Maté: Well, it’s what people seek when they mediate, when they have other spiritual aspirations. It’s called grace. And you didn’t do anything to create it, something just opened up. But it is real; it is a far more real you than being an addict is you. This is why I say that nobody is an addict, that would make no sense at all. People spend years in monasteries to have that kind of experience that you had, meditating from four in the morning till midnight. I’m sure it just showed up and you couldn’t make it show up when you wanted to, but it is there. It is there and you can recover it.

Bydlowska: It just showed up?

Maté: You don’t like that part.

Bydlowska: No, I don’t like that part.

Maté: Neither do I.

Bydlowska: It seems very unfair, I mean, I have friends who have died from addiction. Why can’t they—

Maté: Well, instead of saying that it’s unfair, how about being grateful for it?

Bydlowska: I am, of course, I am.

Maté: There’s nothing unfair about it.

Bydlowska: But I care about other people.

Maté: The guilt is not about other people. The guilt is your guilt that you always feel.

Bydlowska: Yes.

Maté: And when you have guilt, then even a beautiful experience like that is going to become nourishment for the guilt. I’ve tried to have that experience but I haven’t succeeded.

Bydlowska: Oh, it’s just around the corner from my house, you should come.

Maté: It is also around the corner from all of us.


Bydlowska: I don’t think I would do drugs again.

Maté: What is a drug?

Bydlowska: Something that alters your mental and physical state, it makes you feel different.

Maté: Is that the definition of a drug, something that alters your state? How about going to a movie, doe that change how you feel?

Bydlowska: Yes.

Maté: Okay, you are supposed to go to movies. So what is a drug?

Bydlowska: I don’t know. I just come from a traditional sense of 12-step program view of abstinence. Not using outside things to change how I feel.

Maté: Yes, from that perspective any substance you put into yourself that will alter your consciousness is a bad thing.

Bydlowska: Yes.

Maté: This is because people don’t know what they’re talking about. There is a vast human tradition of spiritual seeking with the aid of plants and natural substances. This is not to lower your consciousness but to elevate your consciousness—this might happen when someone engages in a ceremony with native mushrooms. I’m talking about the traditional, ceremonial taking of them; I’m not talking about going on “trips.” For human beings who have done it for thousands of years, this was about achieving a peak of spiritual seeking. It’s not the same as addiction and obliteration. It is about having more connection with nature, more connection with creation, more connection with themselves, more identity—this is the opposite of drug use. So to not understand that distinction [in abstinence programs], it’s a misunderstanding.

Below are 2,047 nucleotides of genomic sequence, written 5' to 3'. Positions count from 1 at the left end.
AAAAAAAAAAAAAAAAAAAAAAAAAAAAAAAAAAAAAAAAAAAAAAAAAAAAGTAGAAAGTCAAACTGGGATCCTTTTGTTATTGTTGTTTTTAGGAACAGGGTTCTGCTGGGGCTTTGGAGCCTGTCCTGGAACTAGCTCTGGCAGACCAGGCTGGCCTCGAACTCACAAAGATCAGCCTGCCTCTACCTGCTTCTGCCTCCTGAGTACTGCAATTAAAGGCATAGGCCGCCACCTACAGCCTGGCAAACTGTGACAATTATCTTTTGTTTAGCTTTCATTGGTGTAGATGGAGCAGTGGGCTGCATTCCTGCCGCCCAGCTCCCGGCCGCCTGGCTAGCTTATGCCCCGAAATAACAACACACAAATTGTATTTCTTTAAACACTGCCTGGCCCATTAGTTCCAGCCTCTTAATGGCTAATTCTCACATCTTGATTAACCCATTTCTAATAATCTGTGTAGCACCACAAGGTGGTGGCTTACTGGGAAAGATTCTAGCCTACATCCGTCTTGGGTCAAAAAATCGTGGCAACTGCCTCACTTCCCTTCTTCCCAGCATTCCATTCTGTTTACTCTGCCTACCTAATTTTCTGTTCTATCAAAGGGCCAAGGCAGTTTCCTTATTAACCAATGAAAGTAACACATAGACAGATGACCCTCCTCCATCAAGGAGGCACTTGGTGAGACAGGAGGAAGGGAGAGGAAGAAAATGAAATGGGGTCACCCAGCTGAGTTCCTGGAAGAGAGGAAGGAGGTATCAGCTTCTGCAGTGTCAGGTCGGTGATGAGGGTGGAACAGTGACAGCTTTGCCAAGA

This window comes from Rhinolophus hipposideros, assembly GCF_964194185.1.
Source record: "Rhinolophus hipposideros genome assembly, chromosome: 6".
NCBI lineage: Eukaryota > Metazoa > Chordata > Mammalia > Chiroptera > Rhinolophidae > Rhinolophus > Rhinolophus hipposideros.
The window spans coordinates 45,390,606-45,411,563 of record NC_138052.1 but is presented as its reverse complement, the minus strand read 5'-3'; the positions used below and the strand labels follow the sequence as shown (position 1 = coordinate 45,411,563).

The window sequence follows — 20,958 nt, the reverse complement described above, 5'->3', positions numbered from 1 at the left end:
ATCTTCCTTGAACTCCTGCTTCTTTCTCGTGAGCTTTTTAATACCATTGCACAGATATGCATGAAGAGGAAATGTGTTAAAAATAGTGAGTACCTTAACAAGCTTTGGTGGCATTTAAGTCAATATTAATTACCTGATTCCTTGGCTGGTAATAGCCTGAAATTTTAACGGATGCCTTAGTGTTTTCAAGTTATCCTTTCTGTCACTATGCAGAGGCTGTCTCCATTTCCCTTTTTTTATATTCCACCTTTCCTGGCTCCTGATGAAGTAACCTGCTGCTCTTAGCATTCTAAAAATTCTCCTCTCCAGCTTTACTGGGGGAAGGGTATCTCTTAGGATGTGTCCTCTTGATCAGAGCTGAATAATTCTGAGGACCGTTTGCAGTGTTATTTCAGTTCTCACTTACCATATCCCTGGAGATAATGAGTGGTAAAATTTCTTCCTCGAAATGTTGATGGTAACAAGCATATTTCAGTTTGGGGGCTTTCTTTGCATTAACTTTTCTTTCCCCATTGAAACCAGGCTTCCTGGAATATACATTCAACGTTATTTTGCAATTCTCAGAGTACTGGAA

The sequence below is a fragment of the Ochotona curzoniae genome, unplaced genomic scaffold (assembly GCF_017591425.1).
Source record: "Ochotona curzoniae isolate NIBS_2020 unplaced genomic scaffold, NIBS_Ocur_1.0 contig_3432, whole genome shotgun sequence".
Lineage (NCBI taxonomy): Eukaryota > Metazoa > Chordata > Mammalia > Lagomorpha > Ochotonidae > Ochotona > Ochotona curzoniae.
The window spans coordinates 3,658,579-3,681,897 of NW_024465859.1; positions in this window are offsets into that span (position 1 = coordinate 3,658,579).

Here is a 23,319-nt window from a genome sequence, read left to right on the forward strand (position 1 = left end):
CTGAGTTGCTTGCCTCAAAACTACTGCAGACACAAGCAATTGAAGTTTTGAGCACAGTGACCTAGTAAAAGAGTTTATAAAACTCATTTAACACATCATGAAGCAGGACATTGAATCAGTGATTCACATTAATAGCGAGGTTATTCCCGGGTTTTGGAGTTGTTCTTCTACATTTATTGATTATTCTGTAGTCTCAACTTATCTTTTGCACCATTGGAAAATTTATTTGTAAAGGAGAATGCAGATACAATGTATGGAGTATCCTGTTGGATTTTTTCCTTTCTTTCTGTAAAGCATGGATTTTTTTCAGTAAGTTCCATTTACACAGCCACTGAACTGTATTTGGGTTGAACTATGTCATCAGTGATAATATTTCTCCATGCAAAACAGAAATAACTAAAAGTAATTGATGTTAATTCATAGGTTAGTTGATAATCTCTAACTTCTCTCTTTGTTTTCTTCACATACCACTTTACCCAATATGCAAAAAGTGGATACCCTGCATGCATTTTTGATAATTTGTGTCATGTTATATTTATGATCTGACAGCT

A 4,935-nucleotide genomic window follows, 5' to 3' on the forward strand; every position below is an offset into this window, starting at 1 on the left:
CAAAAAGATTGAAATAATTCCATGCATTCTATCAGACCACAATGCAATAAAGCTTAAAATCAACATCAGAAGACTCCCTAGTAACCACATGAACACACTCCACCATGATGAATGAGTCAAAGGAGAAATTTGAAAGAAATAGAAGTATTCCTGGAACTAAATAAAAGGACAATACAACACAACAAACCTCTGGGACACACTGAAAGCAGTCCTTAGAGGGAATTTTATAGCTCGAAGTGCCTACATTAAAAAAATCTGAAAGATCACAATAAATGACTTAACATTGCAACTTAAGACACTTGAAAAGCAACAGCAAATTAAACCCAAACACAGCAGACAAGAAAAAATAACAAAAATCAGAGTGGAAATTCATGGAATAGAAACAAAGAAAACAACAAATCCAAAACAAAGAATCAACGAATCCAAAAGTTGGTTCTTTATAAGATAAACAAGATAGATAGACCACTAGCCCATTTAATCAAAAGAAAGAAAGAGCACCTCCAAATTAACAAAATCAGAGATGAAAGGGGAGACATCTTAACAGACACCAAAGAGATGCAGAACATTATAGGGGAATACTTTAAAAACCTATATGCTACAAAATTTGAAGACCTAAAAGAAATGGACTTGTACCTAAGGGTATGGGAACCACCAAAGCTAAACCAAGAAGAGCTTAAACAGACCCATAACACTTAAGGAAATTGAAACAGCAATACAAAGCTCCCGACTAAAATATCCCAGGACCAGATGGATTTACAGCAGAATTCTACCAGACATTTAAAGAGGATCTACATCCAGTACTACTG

Bydlowska: You said you don’t agree with the adage that once an addict, always an addict. Is it possible to not be an addict one day, like, is it possible for someone who is an alcoholic by their own definition [of a 12-step program] to have a drink one day?

Maté: Theoretically that is possible but I’d be very careful about it. But why define somebody even if they stand up and say, “I’m so and so and I’m an alcoholic?” That’s just a behaviour they indulged in because they were in too much pain. So it would be a whole lot better for somebody to stand up and say, “My name is so and so and I have so much pain in my life and I didn’t know how to deal with it. So I’ve been using alcohol to escape from the pain and I have been doing it for a long time.” That would be a more accurate.

Bydlowska: That’s a really long way of introducing yourself.

Maté: Well, is that all you are, an addict?

Bydlowska: I’ve been saying it for seven years.

Maté: Well, you say it long enough and you will believe it.

Bydlowska: I totally do.

Maté: Yes, so I see the value in it but I also see the limit in it.


Bydlowska: What does it mean to recover?

Maté: What does it mean to recover to you?

Bydlowska: I don’t know. Maybe that I don’t rely on external things to calm the internal storm.

Maté: Yes, that’s totally possible. It also means being an adult. Remember how infants don’t have the capacity to self-regulate? As an adult you can self-regulate internally. That is what it means to be an adult—being able to self-regulate internally. A lot of people don’t know how to do that; there are only a few adults in our society. So the question you should be asking is not if it’s possible to recover but is it possible to be an adult? What do you do for your child, if your child is going through a storm? If he is experiencing internal trauma what can you do for them? Given them candy?

Bydlowska: No.

Maté: What would you do?

Bydlowska: Talk to him.

Maté: Talk to him, listen to him, be with him and give him presence. The issue is not are we distraught, the issue is can we give ourselves that kind of presence and attention so that we can then be with the storm and not to have to run away with it? Of course that is possible—that is how you recover. The word “recover” means to find again, to recover something. What are we finding?

Bydlowska: Self.

Maté: Yes. And if we find self it means that self is never gone, otherwise you couldn’t find it.


Bydlowska: Do you have an opinion on writing memoirs?

Maté: What kind of an opinion?

Bydlowska: Do you think it’s necessary to write about intimate, painful things?

Maté: Why did you write the book?

Bydlowska: Because I’m a writer.

Maté: But you could’ve written about the lilies in the field. Or cooking.

Bydlowska: It doesn’t attract me. I write about darkness. That attracts me. That is me.

Maté: So it’s a self-expression.

Bydlowska: Yes. But is it a good thing to write about yourself?

Maté: Well, if it’s well written it is a good thing and if it was badly written then it’s a bad thing.

Bydlowska: That’s it?

Maté: Yes.